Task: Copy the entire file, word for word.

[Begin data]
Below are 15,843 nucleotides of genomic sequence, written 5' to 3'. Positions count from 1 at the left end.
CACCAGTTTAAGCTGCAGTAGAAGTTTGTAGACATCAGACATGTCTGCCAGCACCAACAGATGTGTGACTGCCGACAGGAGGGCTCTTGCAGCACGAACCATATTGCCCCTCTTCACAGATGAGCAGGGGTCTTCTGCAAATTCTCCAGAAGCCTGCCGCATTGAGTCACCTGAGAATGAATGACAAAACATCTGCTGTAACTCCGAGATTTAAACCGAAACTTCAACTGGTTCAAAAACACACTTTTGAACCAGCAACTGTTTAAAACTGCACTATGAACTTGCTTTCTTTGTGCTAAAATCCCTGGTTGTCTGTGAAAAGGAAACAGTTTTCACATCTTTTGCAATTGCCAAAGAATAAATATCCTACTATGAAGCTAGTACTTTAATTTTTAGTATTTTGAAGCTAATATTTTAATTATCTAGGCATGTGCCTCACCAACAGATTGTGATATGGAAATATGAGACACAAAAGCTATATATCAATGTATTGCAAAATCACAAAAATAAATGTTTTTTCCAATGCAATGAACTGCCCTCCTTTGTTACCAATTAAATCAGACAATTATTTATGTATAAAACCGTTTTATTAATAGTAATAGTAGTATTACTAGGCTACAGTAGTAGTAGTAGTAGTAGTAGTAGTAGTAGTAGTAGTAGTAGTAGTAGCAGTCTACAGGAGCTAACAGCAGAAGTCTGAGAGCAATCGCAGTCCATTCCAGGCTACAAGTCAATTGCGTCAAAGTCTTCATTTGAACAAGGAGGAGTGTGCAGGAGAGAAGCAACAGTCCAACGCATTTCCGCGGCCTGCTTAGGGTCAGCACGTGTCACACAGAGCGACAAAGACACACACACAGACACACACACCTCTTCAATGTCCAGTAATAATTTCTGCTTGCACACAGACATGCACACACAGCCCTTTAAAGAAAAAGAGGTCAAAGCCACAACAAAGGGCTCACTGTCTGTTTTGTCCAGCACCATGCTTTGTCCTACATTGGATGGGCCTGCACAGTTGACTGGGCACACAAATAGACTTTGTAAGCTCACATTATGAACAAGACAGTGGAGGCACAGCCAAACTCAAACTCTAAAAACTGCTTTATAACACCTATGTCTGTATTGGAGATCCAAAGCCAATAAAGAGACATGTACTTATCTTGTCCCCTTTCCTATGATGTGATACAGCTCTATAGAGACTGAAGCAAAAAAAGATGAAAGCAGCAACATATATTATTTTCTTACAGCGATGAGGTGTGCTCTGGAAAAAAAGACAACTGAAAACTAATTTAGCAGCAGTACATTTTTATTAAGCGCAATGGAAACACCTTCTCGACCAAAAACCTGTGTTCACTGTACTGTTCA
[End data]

Below are 15,843 nucleotides of genomic sequence, written 5' to 3'. Positions count from 1 at the left end.
CACCAGTTTAAGCTGCAGTAGAAGTTTGTAGACATCAGACATGTCTGCCAGCACCAACAGATGTGTGACTGCCGACAGGAGGGCTCTTGCAGCACGAACCATATTGCCCCTCTTCACAGATGAGCAGGGGTCTTCTGCAAATTCTCCAGAAGCCTGCCGCATTGAGTCACCTGAGAATGAATGACAAAACATCTGCTGTAACTCCGAGATTTAAACCGAAACTTCAACTGGTTCAAAAACACACTTTTGAACCAGCAACTGTTTAAAACTGCACTATGAACTTGCTTTCTTTGTGCTAAAATCCCTGGTTGTCTGTGAAAAGGAAACAGTTTTCACATCTTTTGCAATTGCCAAAGAATAAATATCCTACTATGAAGCTAGTACTTTAATTTTTAGTATTTTGAAGCTAATATTTTAATTATCTAGGCATGTGCCTCACCAACAGATTGTGATATGGAAATATGAGACACAAAAGCTATATATCAATGTATTGCAAAATCACAAAAATAAATGTTTTTTCCAATGCAATGAACTGCCCTCCTTTGTTACCAATTAAATCAGACAATTATTTATGTATAAAACCGTTTTATTAATAGTAATAGTAGTATTACTAGGCTACAGTAGTAGTAGTAGTAGTAGTAGTAGTAGTAGTAGTAGTAGTAGTAGTAGCAGTCTACAGGAGCTAACAGCAGAAGTCTGAGAGCAATCGCAGTCCATTCCAGGCTACAAGTCAATTGCGTCAAAGTCTTCATTTGAACAAGGAGGAGTGTGCAGGAGAGAAGCAACAGTCCAACGCATTTCCGCGGCCTGCTTAGGGTCAGCACGTGTCACACAGAGCGACAAAGACACACACACAGACACACACACCTCTTCAATGTCCAGTAATAATTTCTGCTTGCACACAGACATGCACACACAGCCCTTTAAAGAAAAAGAGGTCAAAGCCACAACAAAGGGCTCACTGTCTGTTTTGTCCAGCACCATGCTTTGTCCTACATTGGATGGGCCTGCACAGTTGACTGGGCACACAAATAGACTTTGTAAGCTCACATTATGAACAAGACAGTGGAGGCACAGCCAAACTCAAACTCTAAAAACTGCTTTATAACACCTATGTCTGTATTGGAGATCCAAAGCCAATAAAGAGACATGTACTTATCTTGTCCCCTTTCCTATGATGTGATACAGCTCTATAGAGACTGAAGCAAAAAAAGATGAAAGCAGCAACATATATTATTTTCTTACAGCGATGAGGTGTGCTCTGGAAAAAAAGACAACTGAAAACTAATTTAGCAGCAGTACATTTTTATTAAGCGCAATGGAAACACCTTCTCGACCAAAAACCTGTGTTCACTGTACTGTTCA